Comparison Guide: Free standing pull up bars
A free standing pull up bar is a great choice for anybody who isn't satisfied with pull-up stations or wall mounted pull-up bars.
Pull up stations can be clunky, and the "all-in-one" aspect can become annoying and simply get in the way when you're trying to work on new exercises.
Wall mounted and door frame pull up bars don't offer much versatility, and the user is often limited by the available space they have to work in.
This is where the versatility of a free standing pull up bar can be well worth the extra spend.
What are my options for a free standing pull up bar in the UK?
I've reviewed various products on Calisthenics 101, and whilst there's a confusing amount of choice for some products, such as Resistance Bands, the choice is much more limited for free standing pull up bars.
With that in mind I've narrowed the choices down to the following (more detail below):
Let's look at each one in further detail...
DTX Fitness Squat Rack Power Cage With Pull Up Bar
Max user weight (for pull-ups): 120kg.
The DTX Power Cage would be my best recommendation for a free standing pull-up bar.
It's a quality bar, and best of all it's one of the cheapest on the market; likely because it does the job without being an all-in-one complex solution.
This is one of the only bars I've found where you can bolt it down to the ground, which is important for strenuous or explosive exercises such as muscle ups where other bars could wobble. The feet are also designed in a way where if you're not feeling too comfortable or don't have the option to bolt the bar down, then you can alternatively buy some cheap sandbags to keep the bar weighed down and stable. Even with the added expense of some sandbags, it is still the cheapest bars on the market.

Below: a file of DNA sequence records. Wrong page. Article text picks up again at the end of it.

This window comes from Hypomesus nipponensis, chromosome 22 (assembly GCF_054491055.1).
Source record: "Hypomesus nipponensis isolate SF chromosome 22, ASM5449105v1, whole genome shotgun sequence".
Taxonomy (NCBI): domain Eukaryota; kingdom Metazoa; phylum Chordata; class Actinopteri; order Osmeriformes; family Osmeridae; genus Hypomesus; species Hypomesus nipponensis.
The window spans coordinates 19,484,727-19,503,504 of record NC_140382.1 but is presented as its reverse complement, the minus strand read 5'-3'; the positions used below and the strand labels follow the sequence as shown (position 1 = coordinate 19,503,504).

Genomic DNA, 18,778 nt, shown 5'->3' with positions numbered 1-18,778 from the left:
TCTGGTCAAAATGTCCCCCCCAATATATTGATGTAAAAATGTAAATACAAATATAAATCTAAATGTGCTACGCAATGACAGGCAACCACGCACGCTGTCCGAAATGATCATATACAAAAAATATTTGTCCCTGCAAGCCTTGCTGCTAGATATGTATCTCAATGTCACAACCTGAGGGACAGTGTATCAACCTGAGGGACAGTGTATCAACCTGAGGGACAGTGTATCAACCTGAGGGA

MiraFit Power Cage
Max user weight (for pull-ups): Unstated.
The MiraFit Power Cage is much more suited to those looking to lift weights, but also want the use of a pull up bar.
At twice the price of the DTX Fitness rack, it's certainly one of the more expensive choices, but still remains good value considering what it offers.
A great thing about this choice is the squat rack bars are fully adjustable, which is great as this becomes very useful for exercises requiring a lower bar, such as triceps dips and Australian pull-ups for example.
The downside to this option is that it has no bolts (or bolt holes) to secure to the floor. The pull-up bar also has the same rough pattern that barbells use, which is great for weight lifting but can be annoyingly uncomfortable on your hands for calisthenics exercises.
Pull Up Mate
Max user weight (for pull-ups): 110kg.
This option is much different to the others above. Because of its design it can be packed away easily and comes with its own storage bags, which is great for those with little space, however, it does mean it can feel less stable than the other options.
Of course, the product is robust, but when I talk about stability I mean a slight movement when using it which can make some exercises (like muscle ups) much harder.
Another factor to consider with the Pull Up Mate is that it has a max weight capacity of 110kgs (approximately 17 stone). If you're heavier than this you'll want to opt for one of the previous options.
To see more check out the video below. I think a video is worth a thousand words in this example: